In the interests of raising awareness of the number of peeping toms in Shenzhen, Southern Metropolis Daily has published a selection of photographs up women’s skirts. What a public service!
Apparently, photographers from the paper went to footbridges, stairs and escalators to demonstrate how easy it is to get such shots after hearing complaints about the number of women around the city dressed in revealing clothing. According to the report, part of the problem is the “excessive use of transparent glass” in Shenzhen’s commercial buildings, notably, elevators and escalators.
A man in Shenzhen named Mr. Ye was recently standing on an escalator and when he looked up, he could see up a girl’s skirt, according to the paper. He told the reporter that he immediately looked down in embarrassment, but questioned how somebody could be stopped from taking a photograph in such circumstances. On reaching the top, he warned the girl about wearing such revealing clothes in public, but considering that Guangdong is hot for most of the year, short skirts are unlikely to go out of fashion here any time soon.
The issue is not unique to Shenzhen. According to Hong Kong media, in 2010, Police in the SAR received 170 formal complaints of such behaviour, resulting in 149 arrests. Punishments ranged from two years in jail to a $5,000 fine.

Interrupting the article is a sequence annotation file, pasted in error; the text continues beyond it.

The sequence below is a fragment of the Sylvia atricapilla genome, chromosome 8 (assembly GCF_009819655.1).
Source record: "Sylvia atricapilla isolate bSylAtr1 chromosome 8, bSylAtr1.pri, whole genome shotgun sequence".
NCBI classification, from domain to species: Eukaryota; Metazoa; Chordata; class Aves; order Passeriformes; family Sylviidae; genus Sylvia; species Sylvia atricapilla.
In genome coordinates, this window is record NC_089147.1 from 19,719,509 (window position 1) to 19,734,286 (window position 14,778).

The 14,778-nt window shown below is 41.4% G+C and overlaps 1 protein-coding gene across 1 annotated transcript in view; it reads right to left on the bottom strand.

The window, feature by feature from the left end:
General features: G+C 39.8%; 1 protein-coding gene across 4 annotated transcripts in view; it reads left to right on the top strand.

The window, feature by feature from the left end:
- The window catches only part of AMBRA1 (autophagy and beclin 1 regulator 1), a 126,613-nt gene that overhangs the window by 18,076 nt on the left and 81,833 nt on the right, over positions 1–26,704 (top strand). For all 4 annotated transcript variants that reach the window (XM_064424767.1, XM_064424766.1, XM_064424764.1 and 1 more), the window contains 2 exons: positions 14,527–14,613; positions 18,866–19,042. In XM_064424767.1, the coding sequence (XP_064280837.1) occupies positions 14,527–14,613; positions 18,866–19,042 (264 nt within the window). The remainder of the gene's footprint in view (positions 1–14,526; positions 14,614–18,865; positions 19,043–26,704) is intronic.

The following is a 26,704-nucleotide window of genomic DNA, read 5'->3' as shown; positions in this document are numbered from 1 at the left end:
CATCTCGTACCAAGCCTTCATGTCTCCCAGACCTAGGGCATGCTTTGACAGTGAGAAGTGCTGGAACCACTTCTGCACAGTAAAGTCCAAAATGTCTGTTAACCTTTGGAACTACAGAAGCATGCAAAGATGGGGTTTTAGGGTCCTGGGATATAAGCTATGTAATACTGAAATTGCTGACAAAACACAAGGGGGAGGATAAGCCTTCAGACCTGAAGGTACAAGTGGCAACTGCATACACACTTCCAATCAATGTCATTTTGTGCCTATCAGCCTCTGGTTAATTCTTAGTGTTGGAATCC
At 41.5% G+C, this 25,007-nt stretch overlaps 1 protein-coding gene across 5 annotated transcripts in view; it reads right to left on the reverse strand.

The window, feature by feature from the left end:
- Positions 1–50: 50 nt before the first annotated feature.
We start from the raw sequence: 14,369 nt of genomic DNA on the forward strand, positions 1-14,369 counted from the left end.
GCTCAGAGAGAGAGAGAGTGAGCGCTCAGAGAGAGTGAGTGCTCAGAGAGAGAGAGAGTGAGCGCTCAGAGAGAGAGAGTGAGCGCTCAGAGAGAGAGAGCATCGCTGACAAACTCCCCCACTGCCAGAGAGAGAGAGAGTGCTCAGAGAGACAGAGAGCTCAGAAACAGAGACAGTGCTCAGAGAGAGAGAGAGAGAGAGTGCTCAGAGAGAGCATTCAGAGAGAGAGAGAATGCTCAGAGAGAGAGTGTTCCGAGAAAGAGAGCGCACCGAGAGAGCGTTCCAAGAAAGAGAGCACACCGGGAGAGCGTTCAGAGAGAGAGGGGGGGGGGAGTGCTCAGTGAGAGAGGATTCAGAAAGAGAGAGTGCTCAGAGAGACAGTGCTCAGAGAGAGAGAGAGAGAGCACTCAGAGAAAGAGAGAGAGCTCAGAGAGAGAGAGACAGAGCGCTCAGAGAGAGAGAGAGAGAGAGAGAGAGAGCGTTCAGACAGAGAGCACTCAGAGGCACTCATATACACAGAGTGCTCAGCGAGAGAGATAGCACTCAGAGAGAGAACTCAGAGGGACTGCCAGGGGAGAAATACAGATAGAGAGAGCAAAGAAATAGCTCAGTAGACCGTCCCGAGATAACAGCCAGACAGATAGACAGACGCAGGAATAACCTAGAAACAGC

While Hong Kong based Women’s advocacy groups have helped to raise awareness of the issue in Hong Kong, no such action has been taken in Shenzhen. According to the report, women are encouraged to avoid “high risk areas” such as the aforementioned commercial buildings, and opt for more conservative attire, avoiding hot pants and mini skirts.
Needless to say, the story’s publication has proven controversial. One respondent at iFeng, said: “Are you crazy? Who would want to look at something so disgusting?” Another argued that the only reason women dressed that way was to draw lustful stares from men. Another scolded the reporter and questioned his motives.
Perhaps most interesting however, while the report offers a number of suggestions for women to avoid being photographed, there is a clear absence of suggestions as to what can be done to prevent the perpetrators taking the photographs in the first place. So, what is your opinion on this, err, hot topic?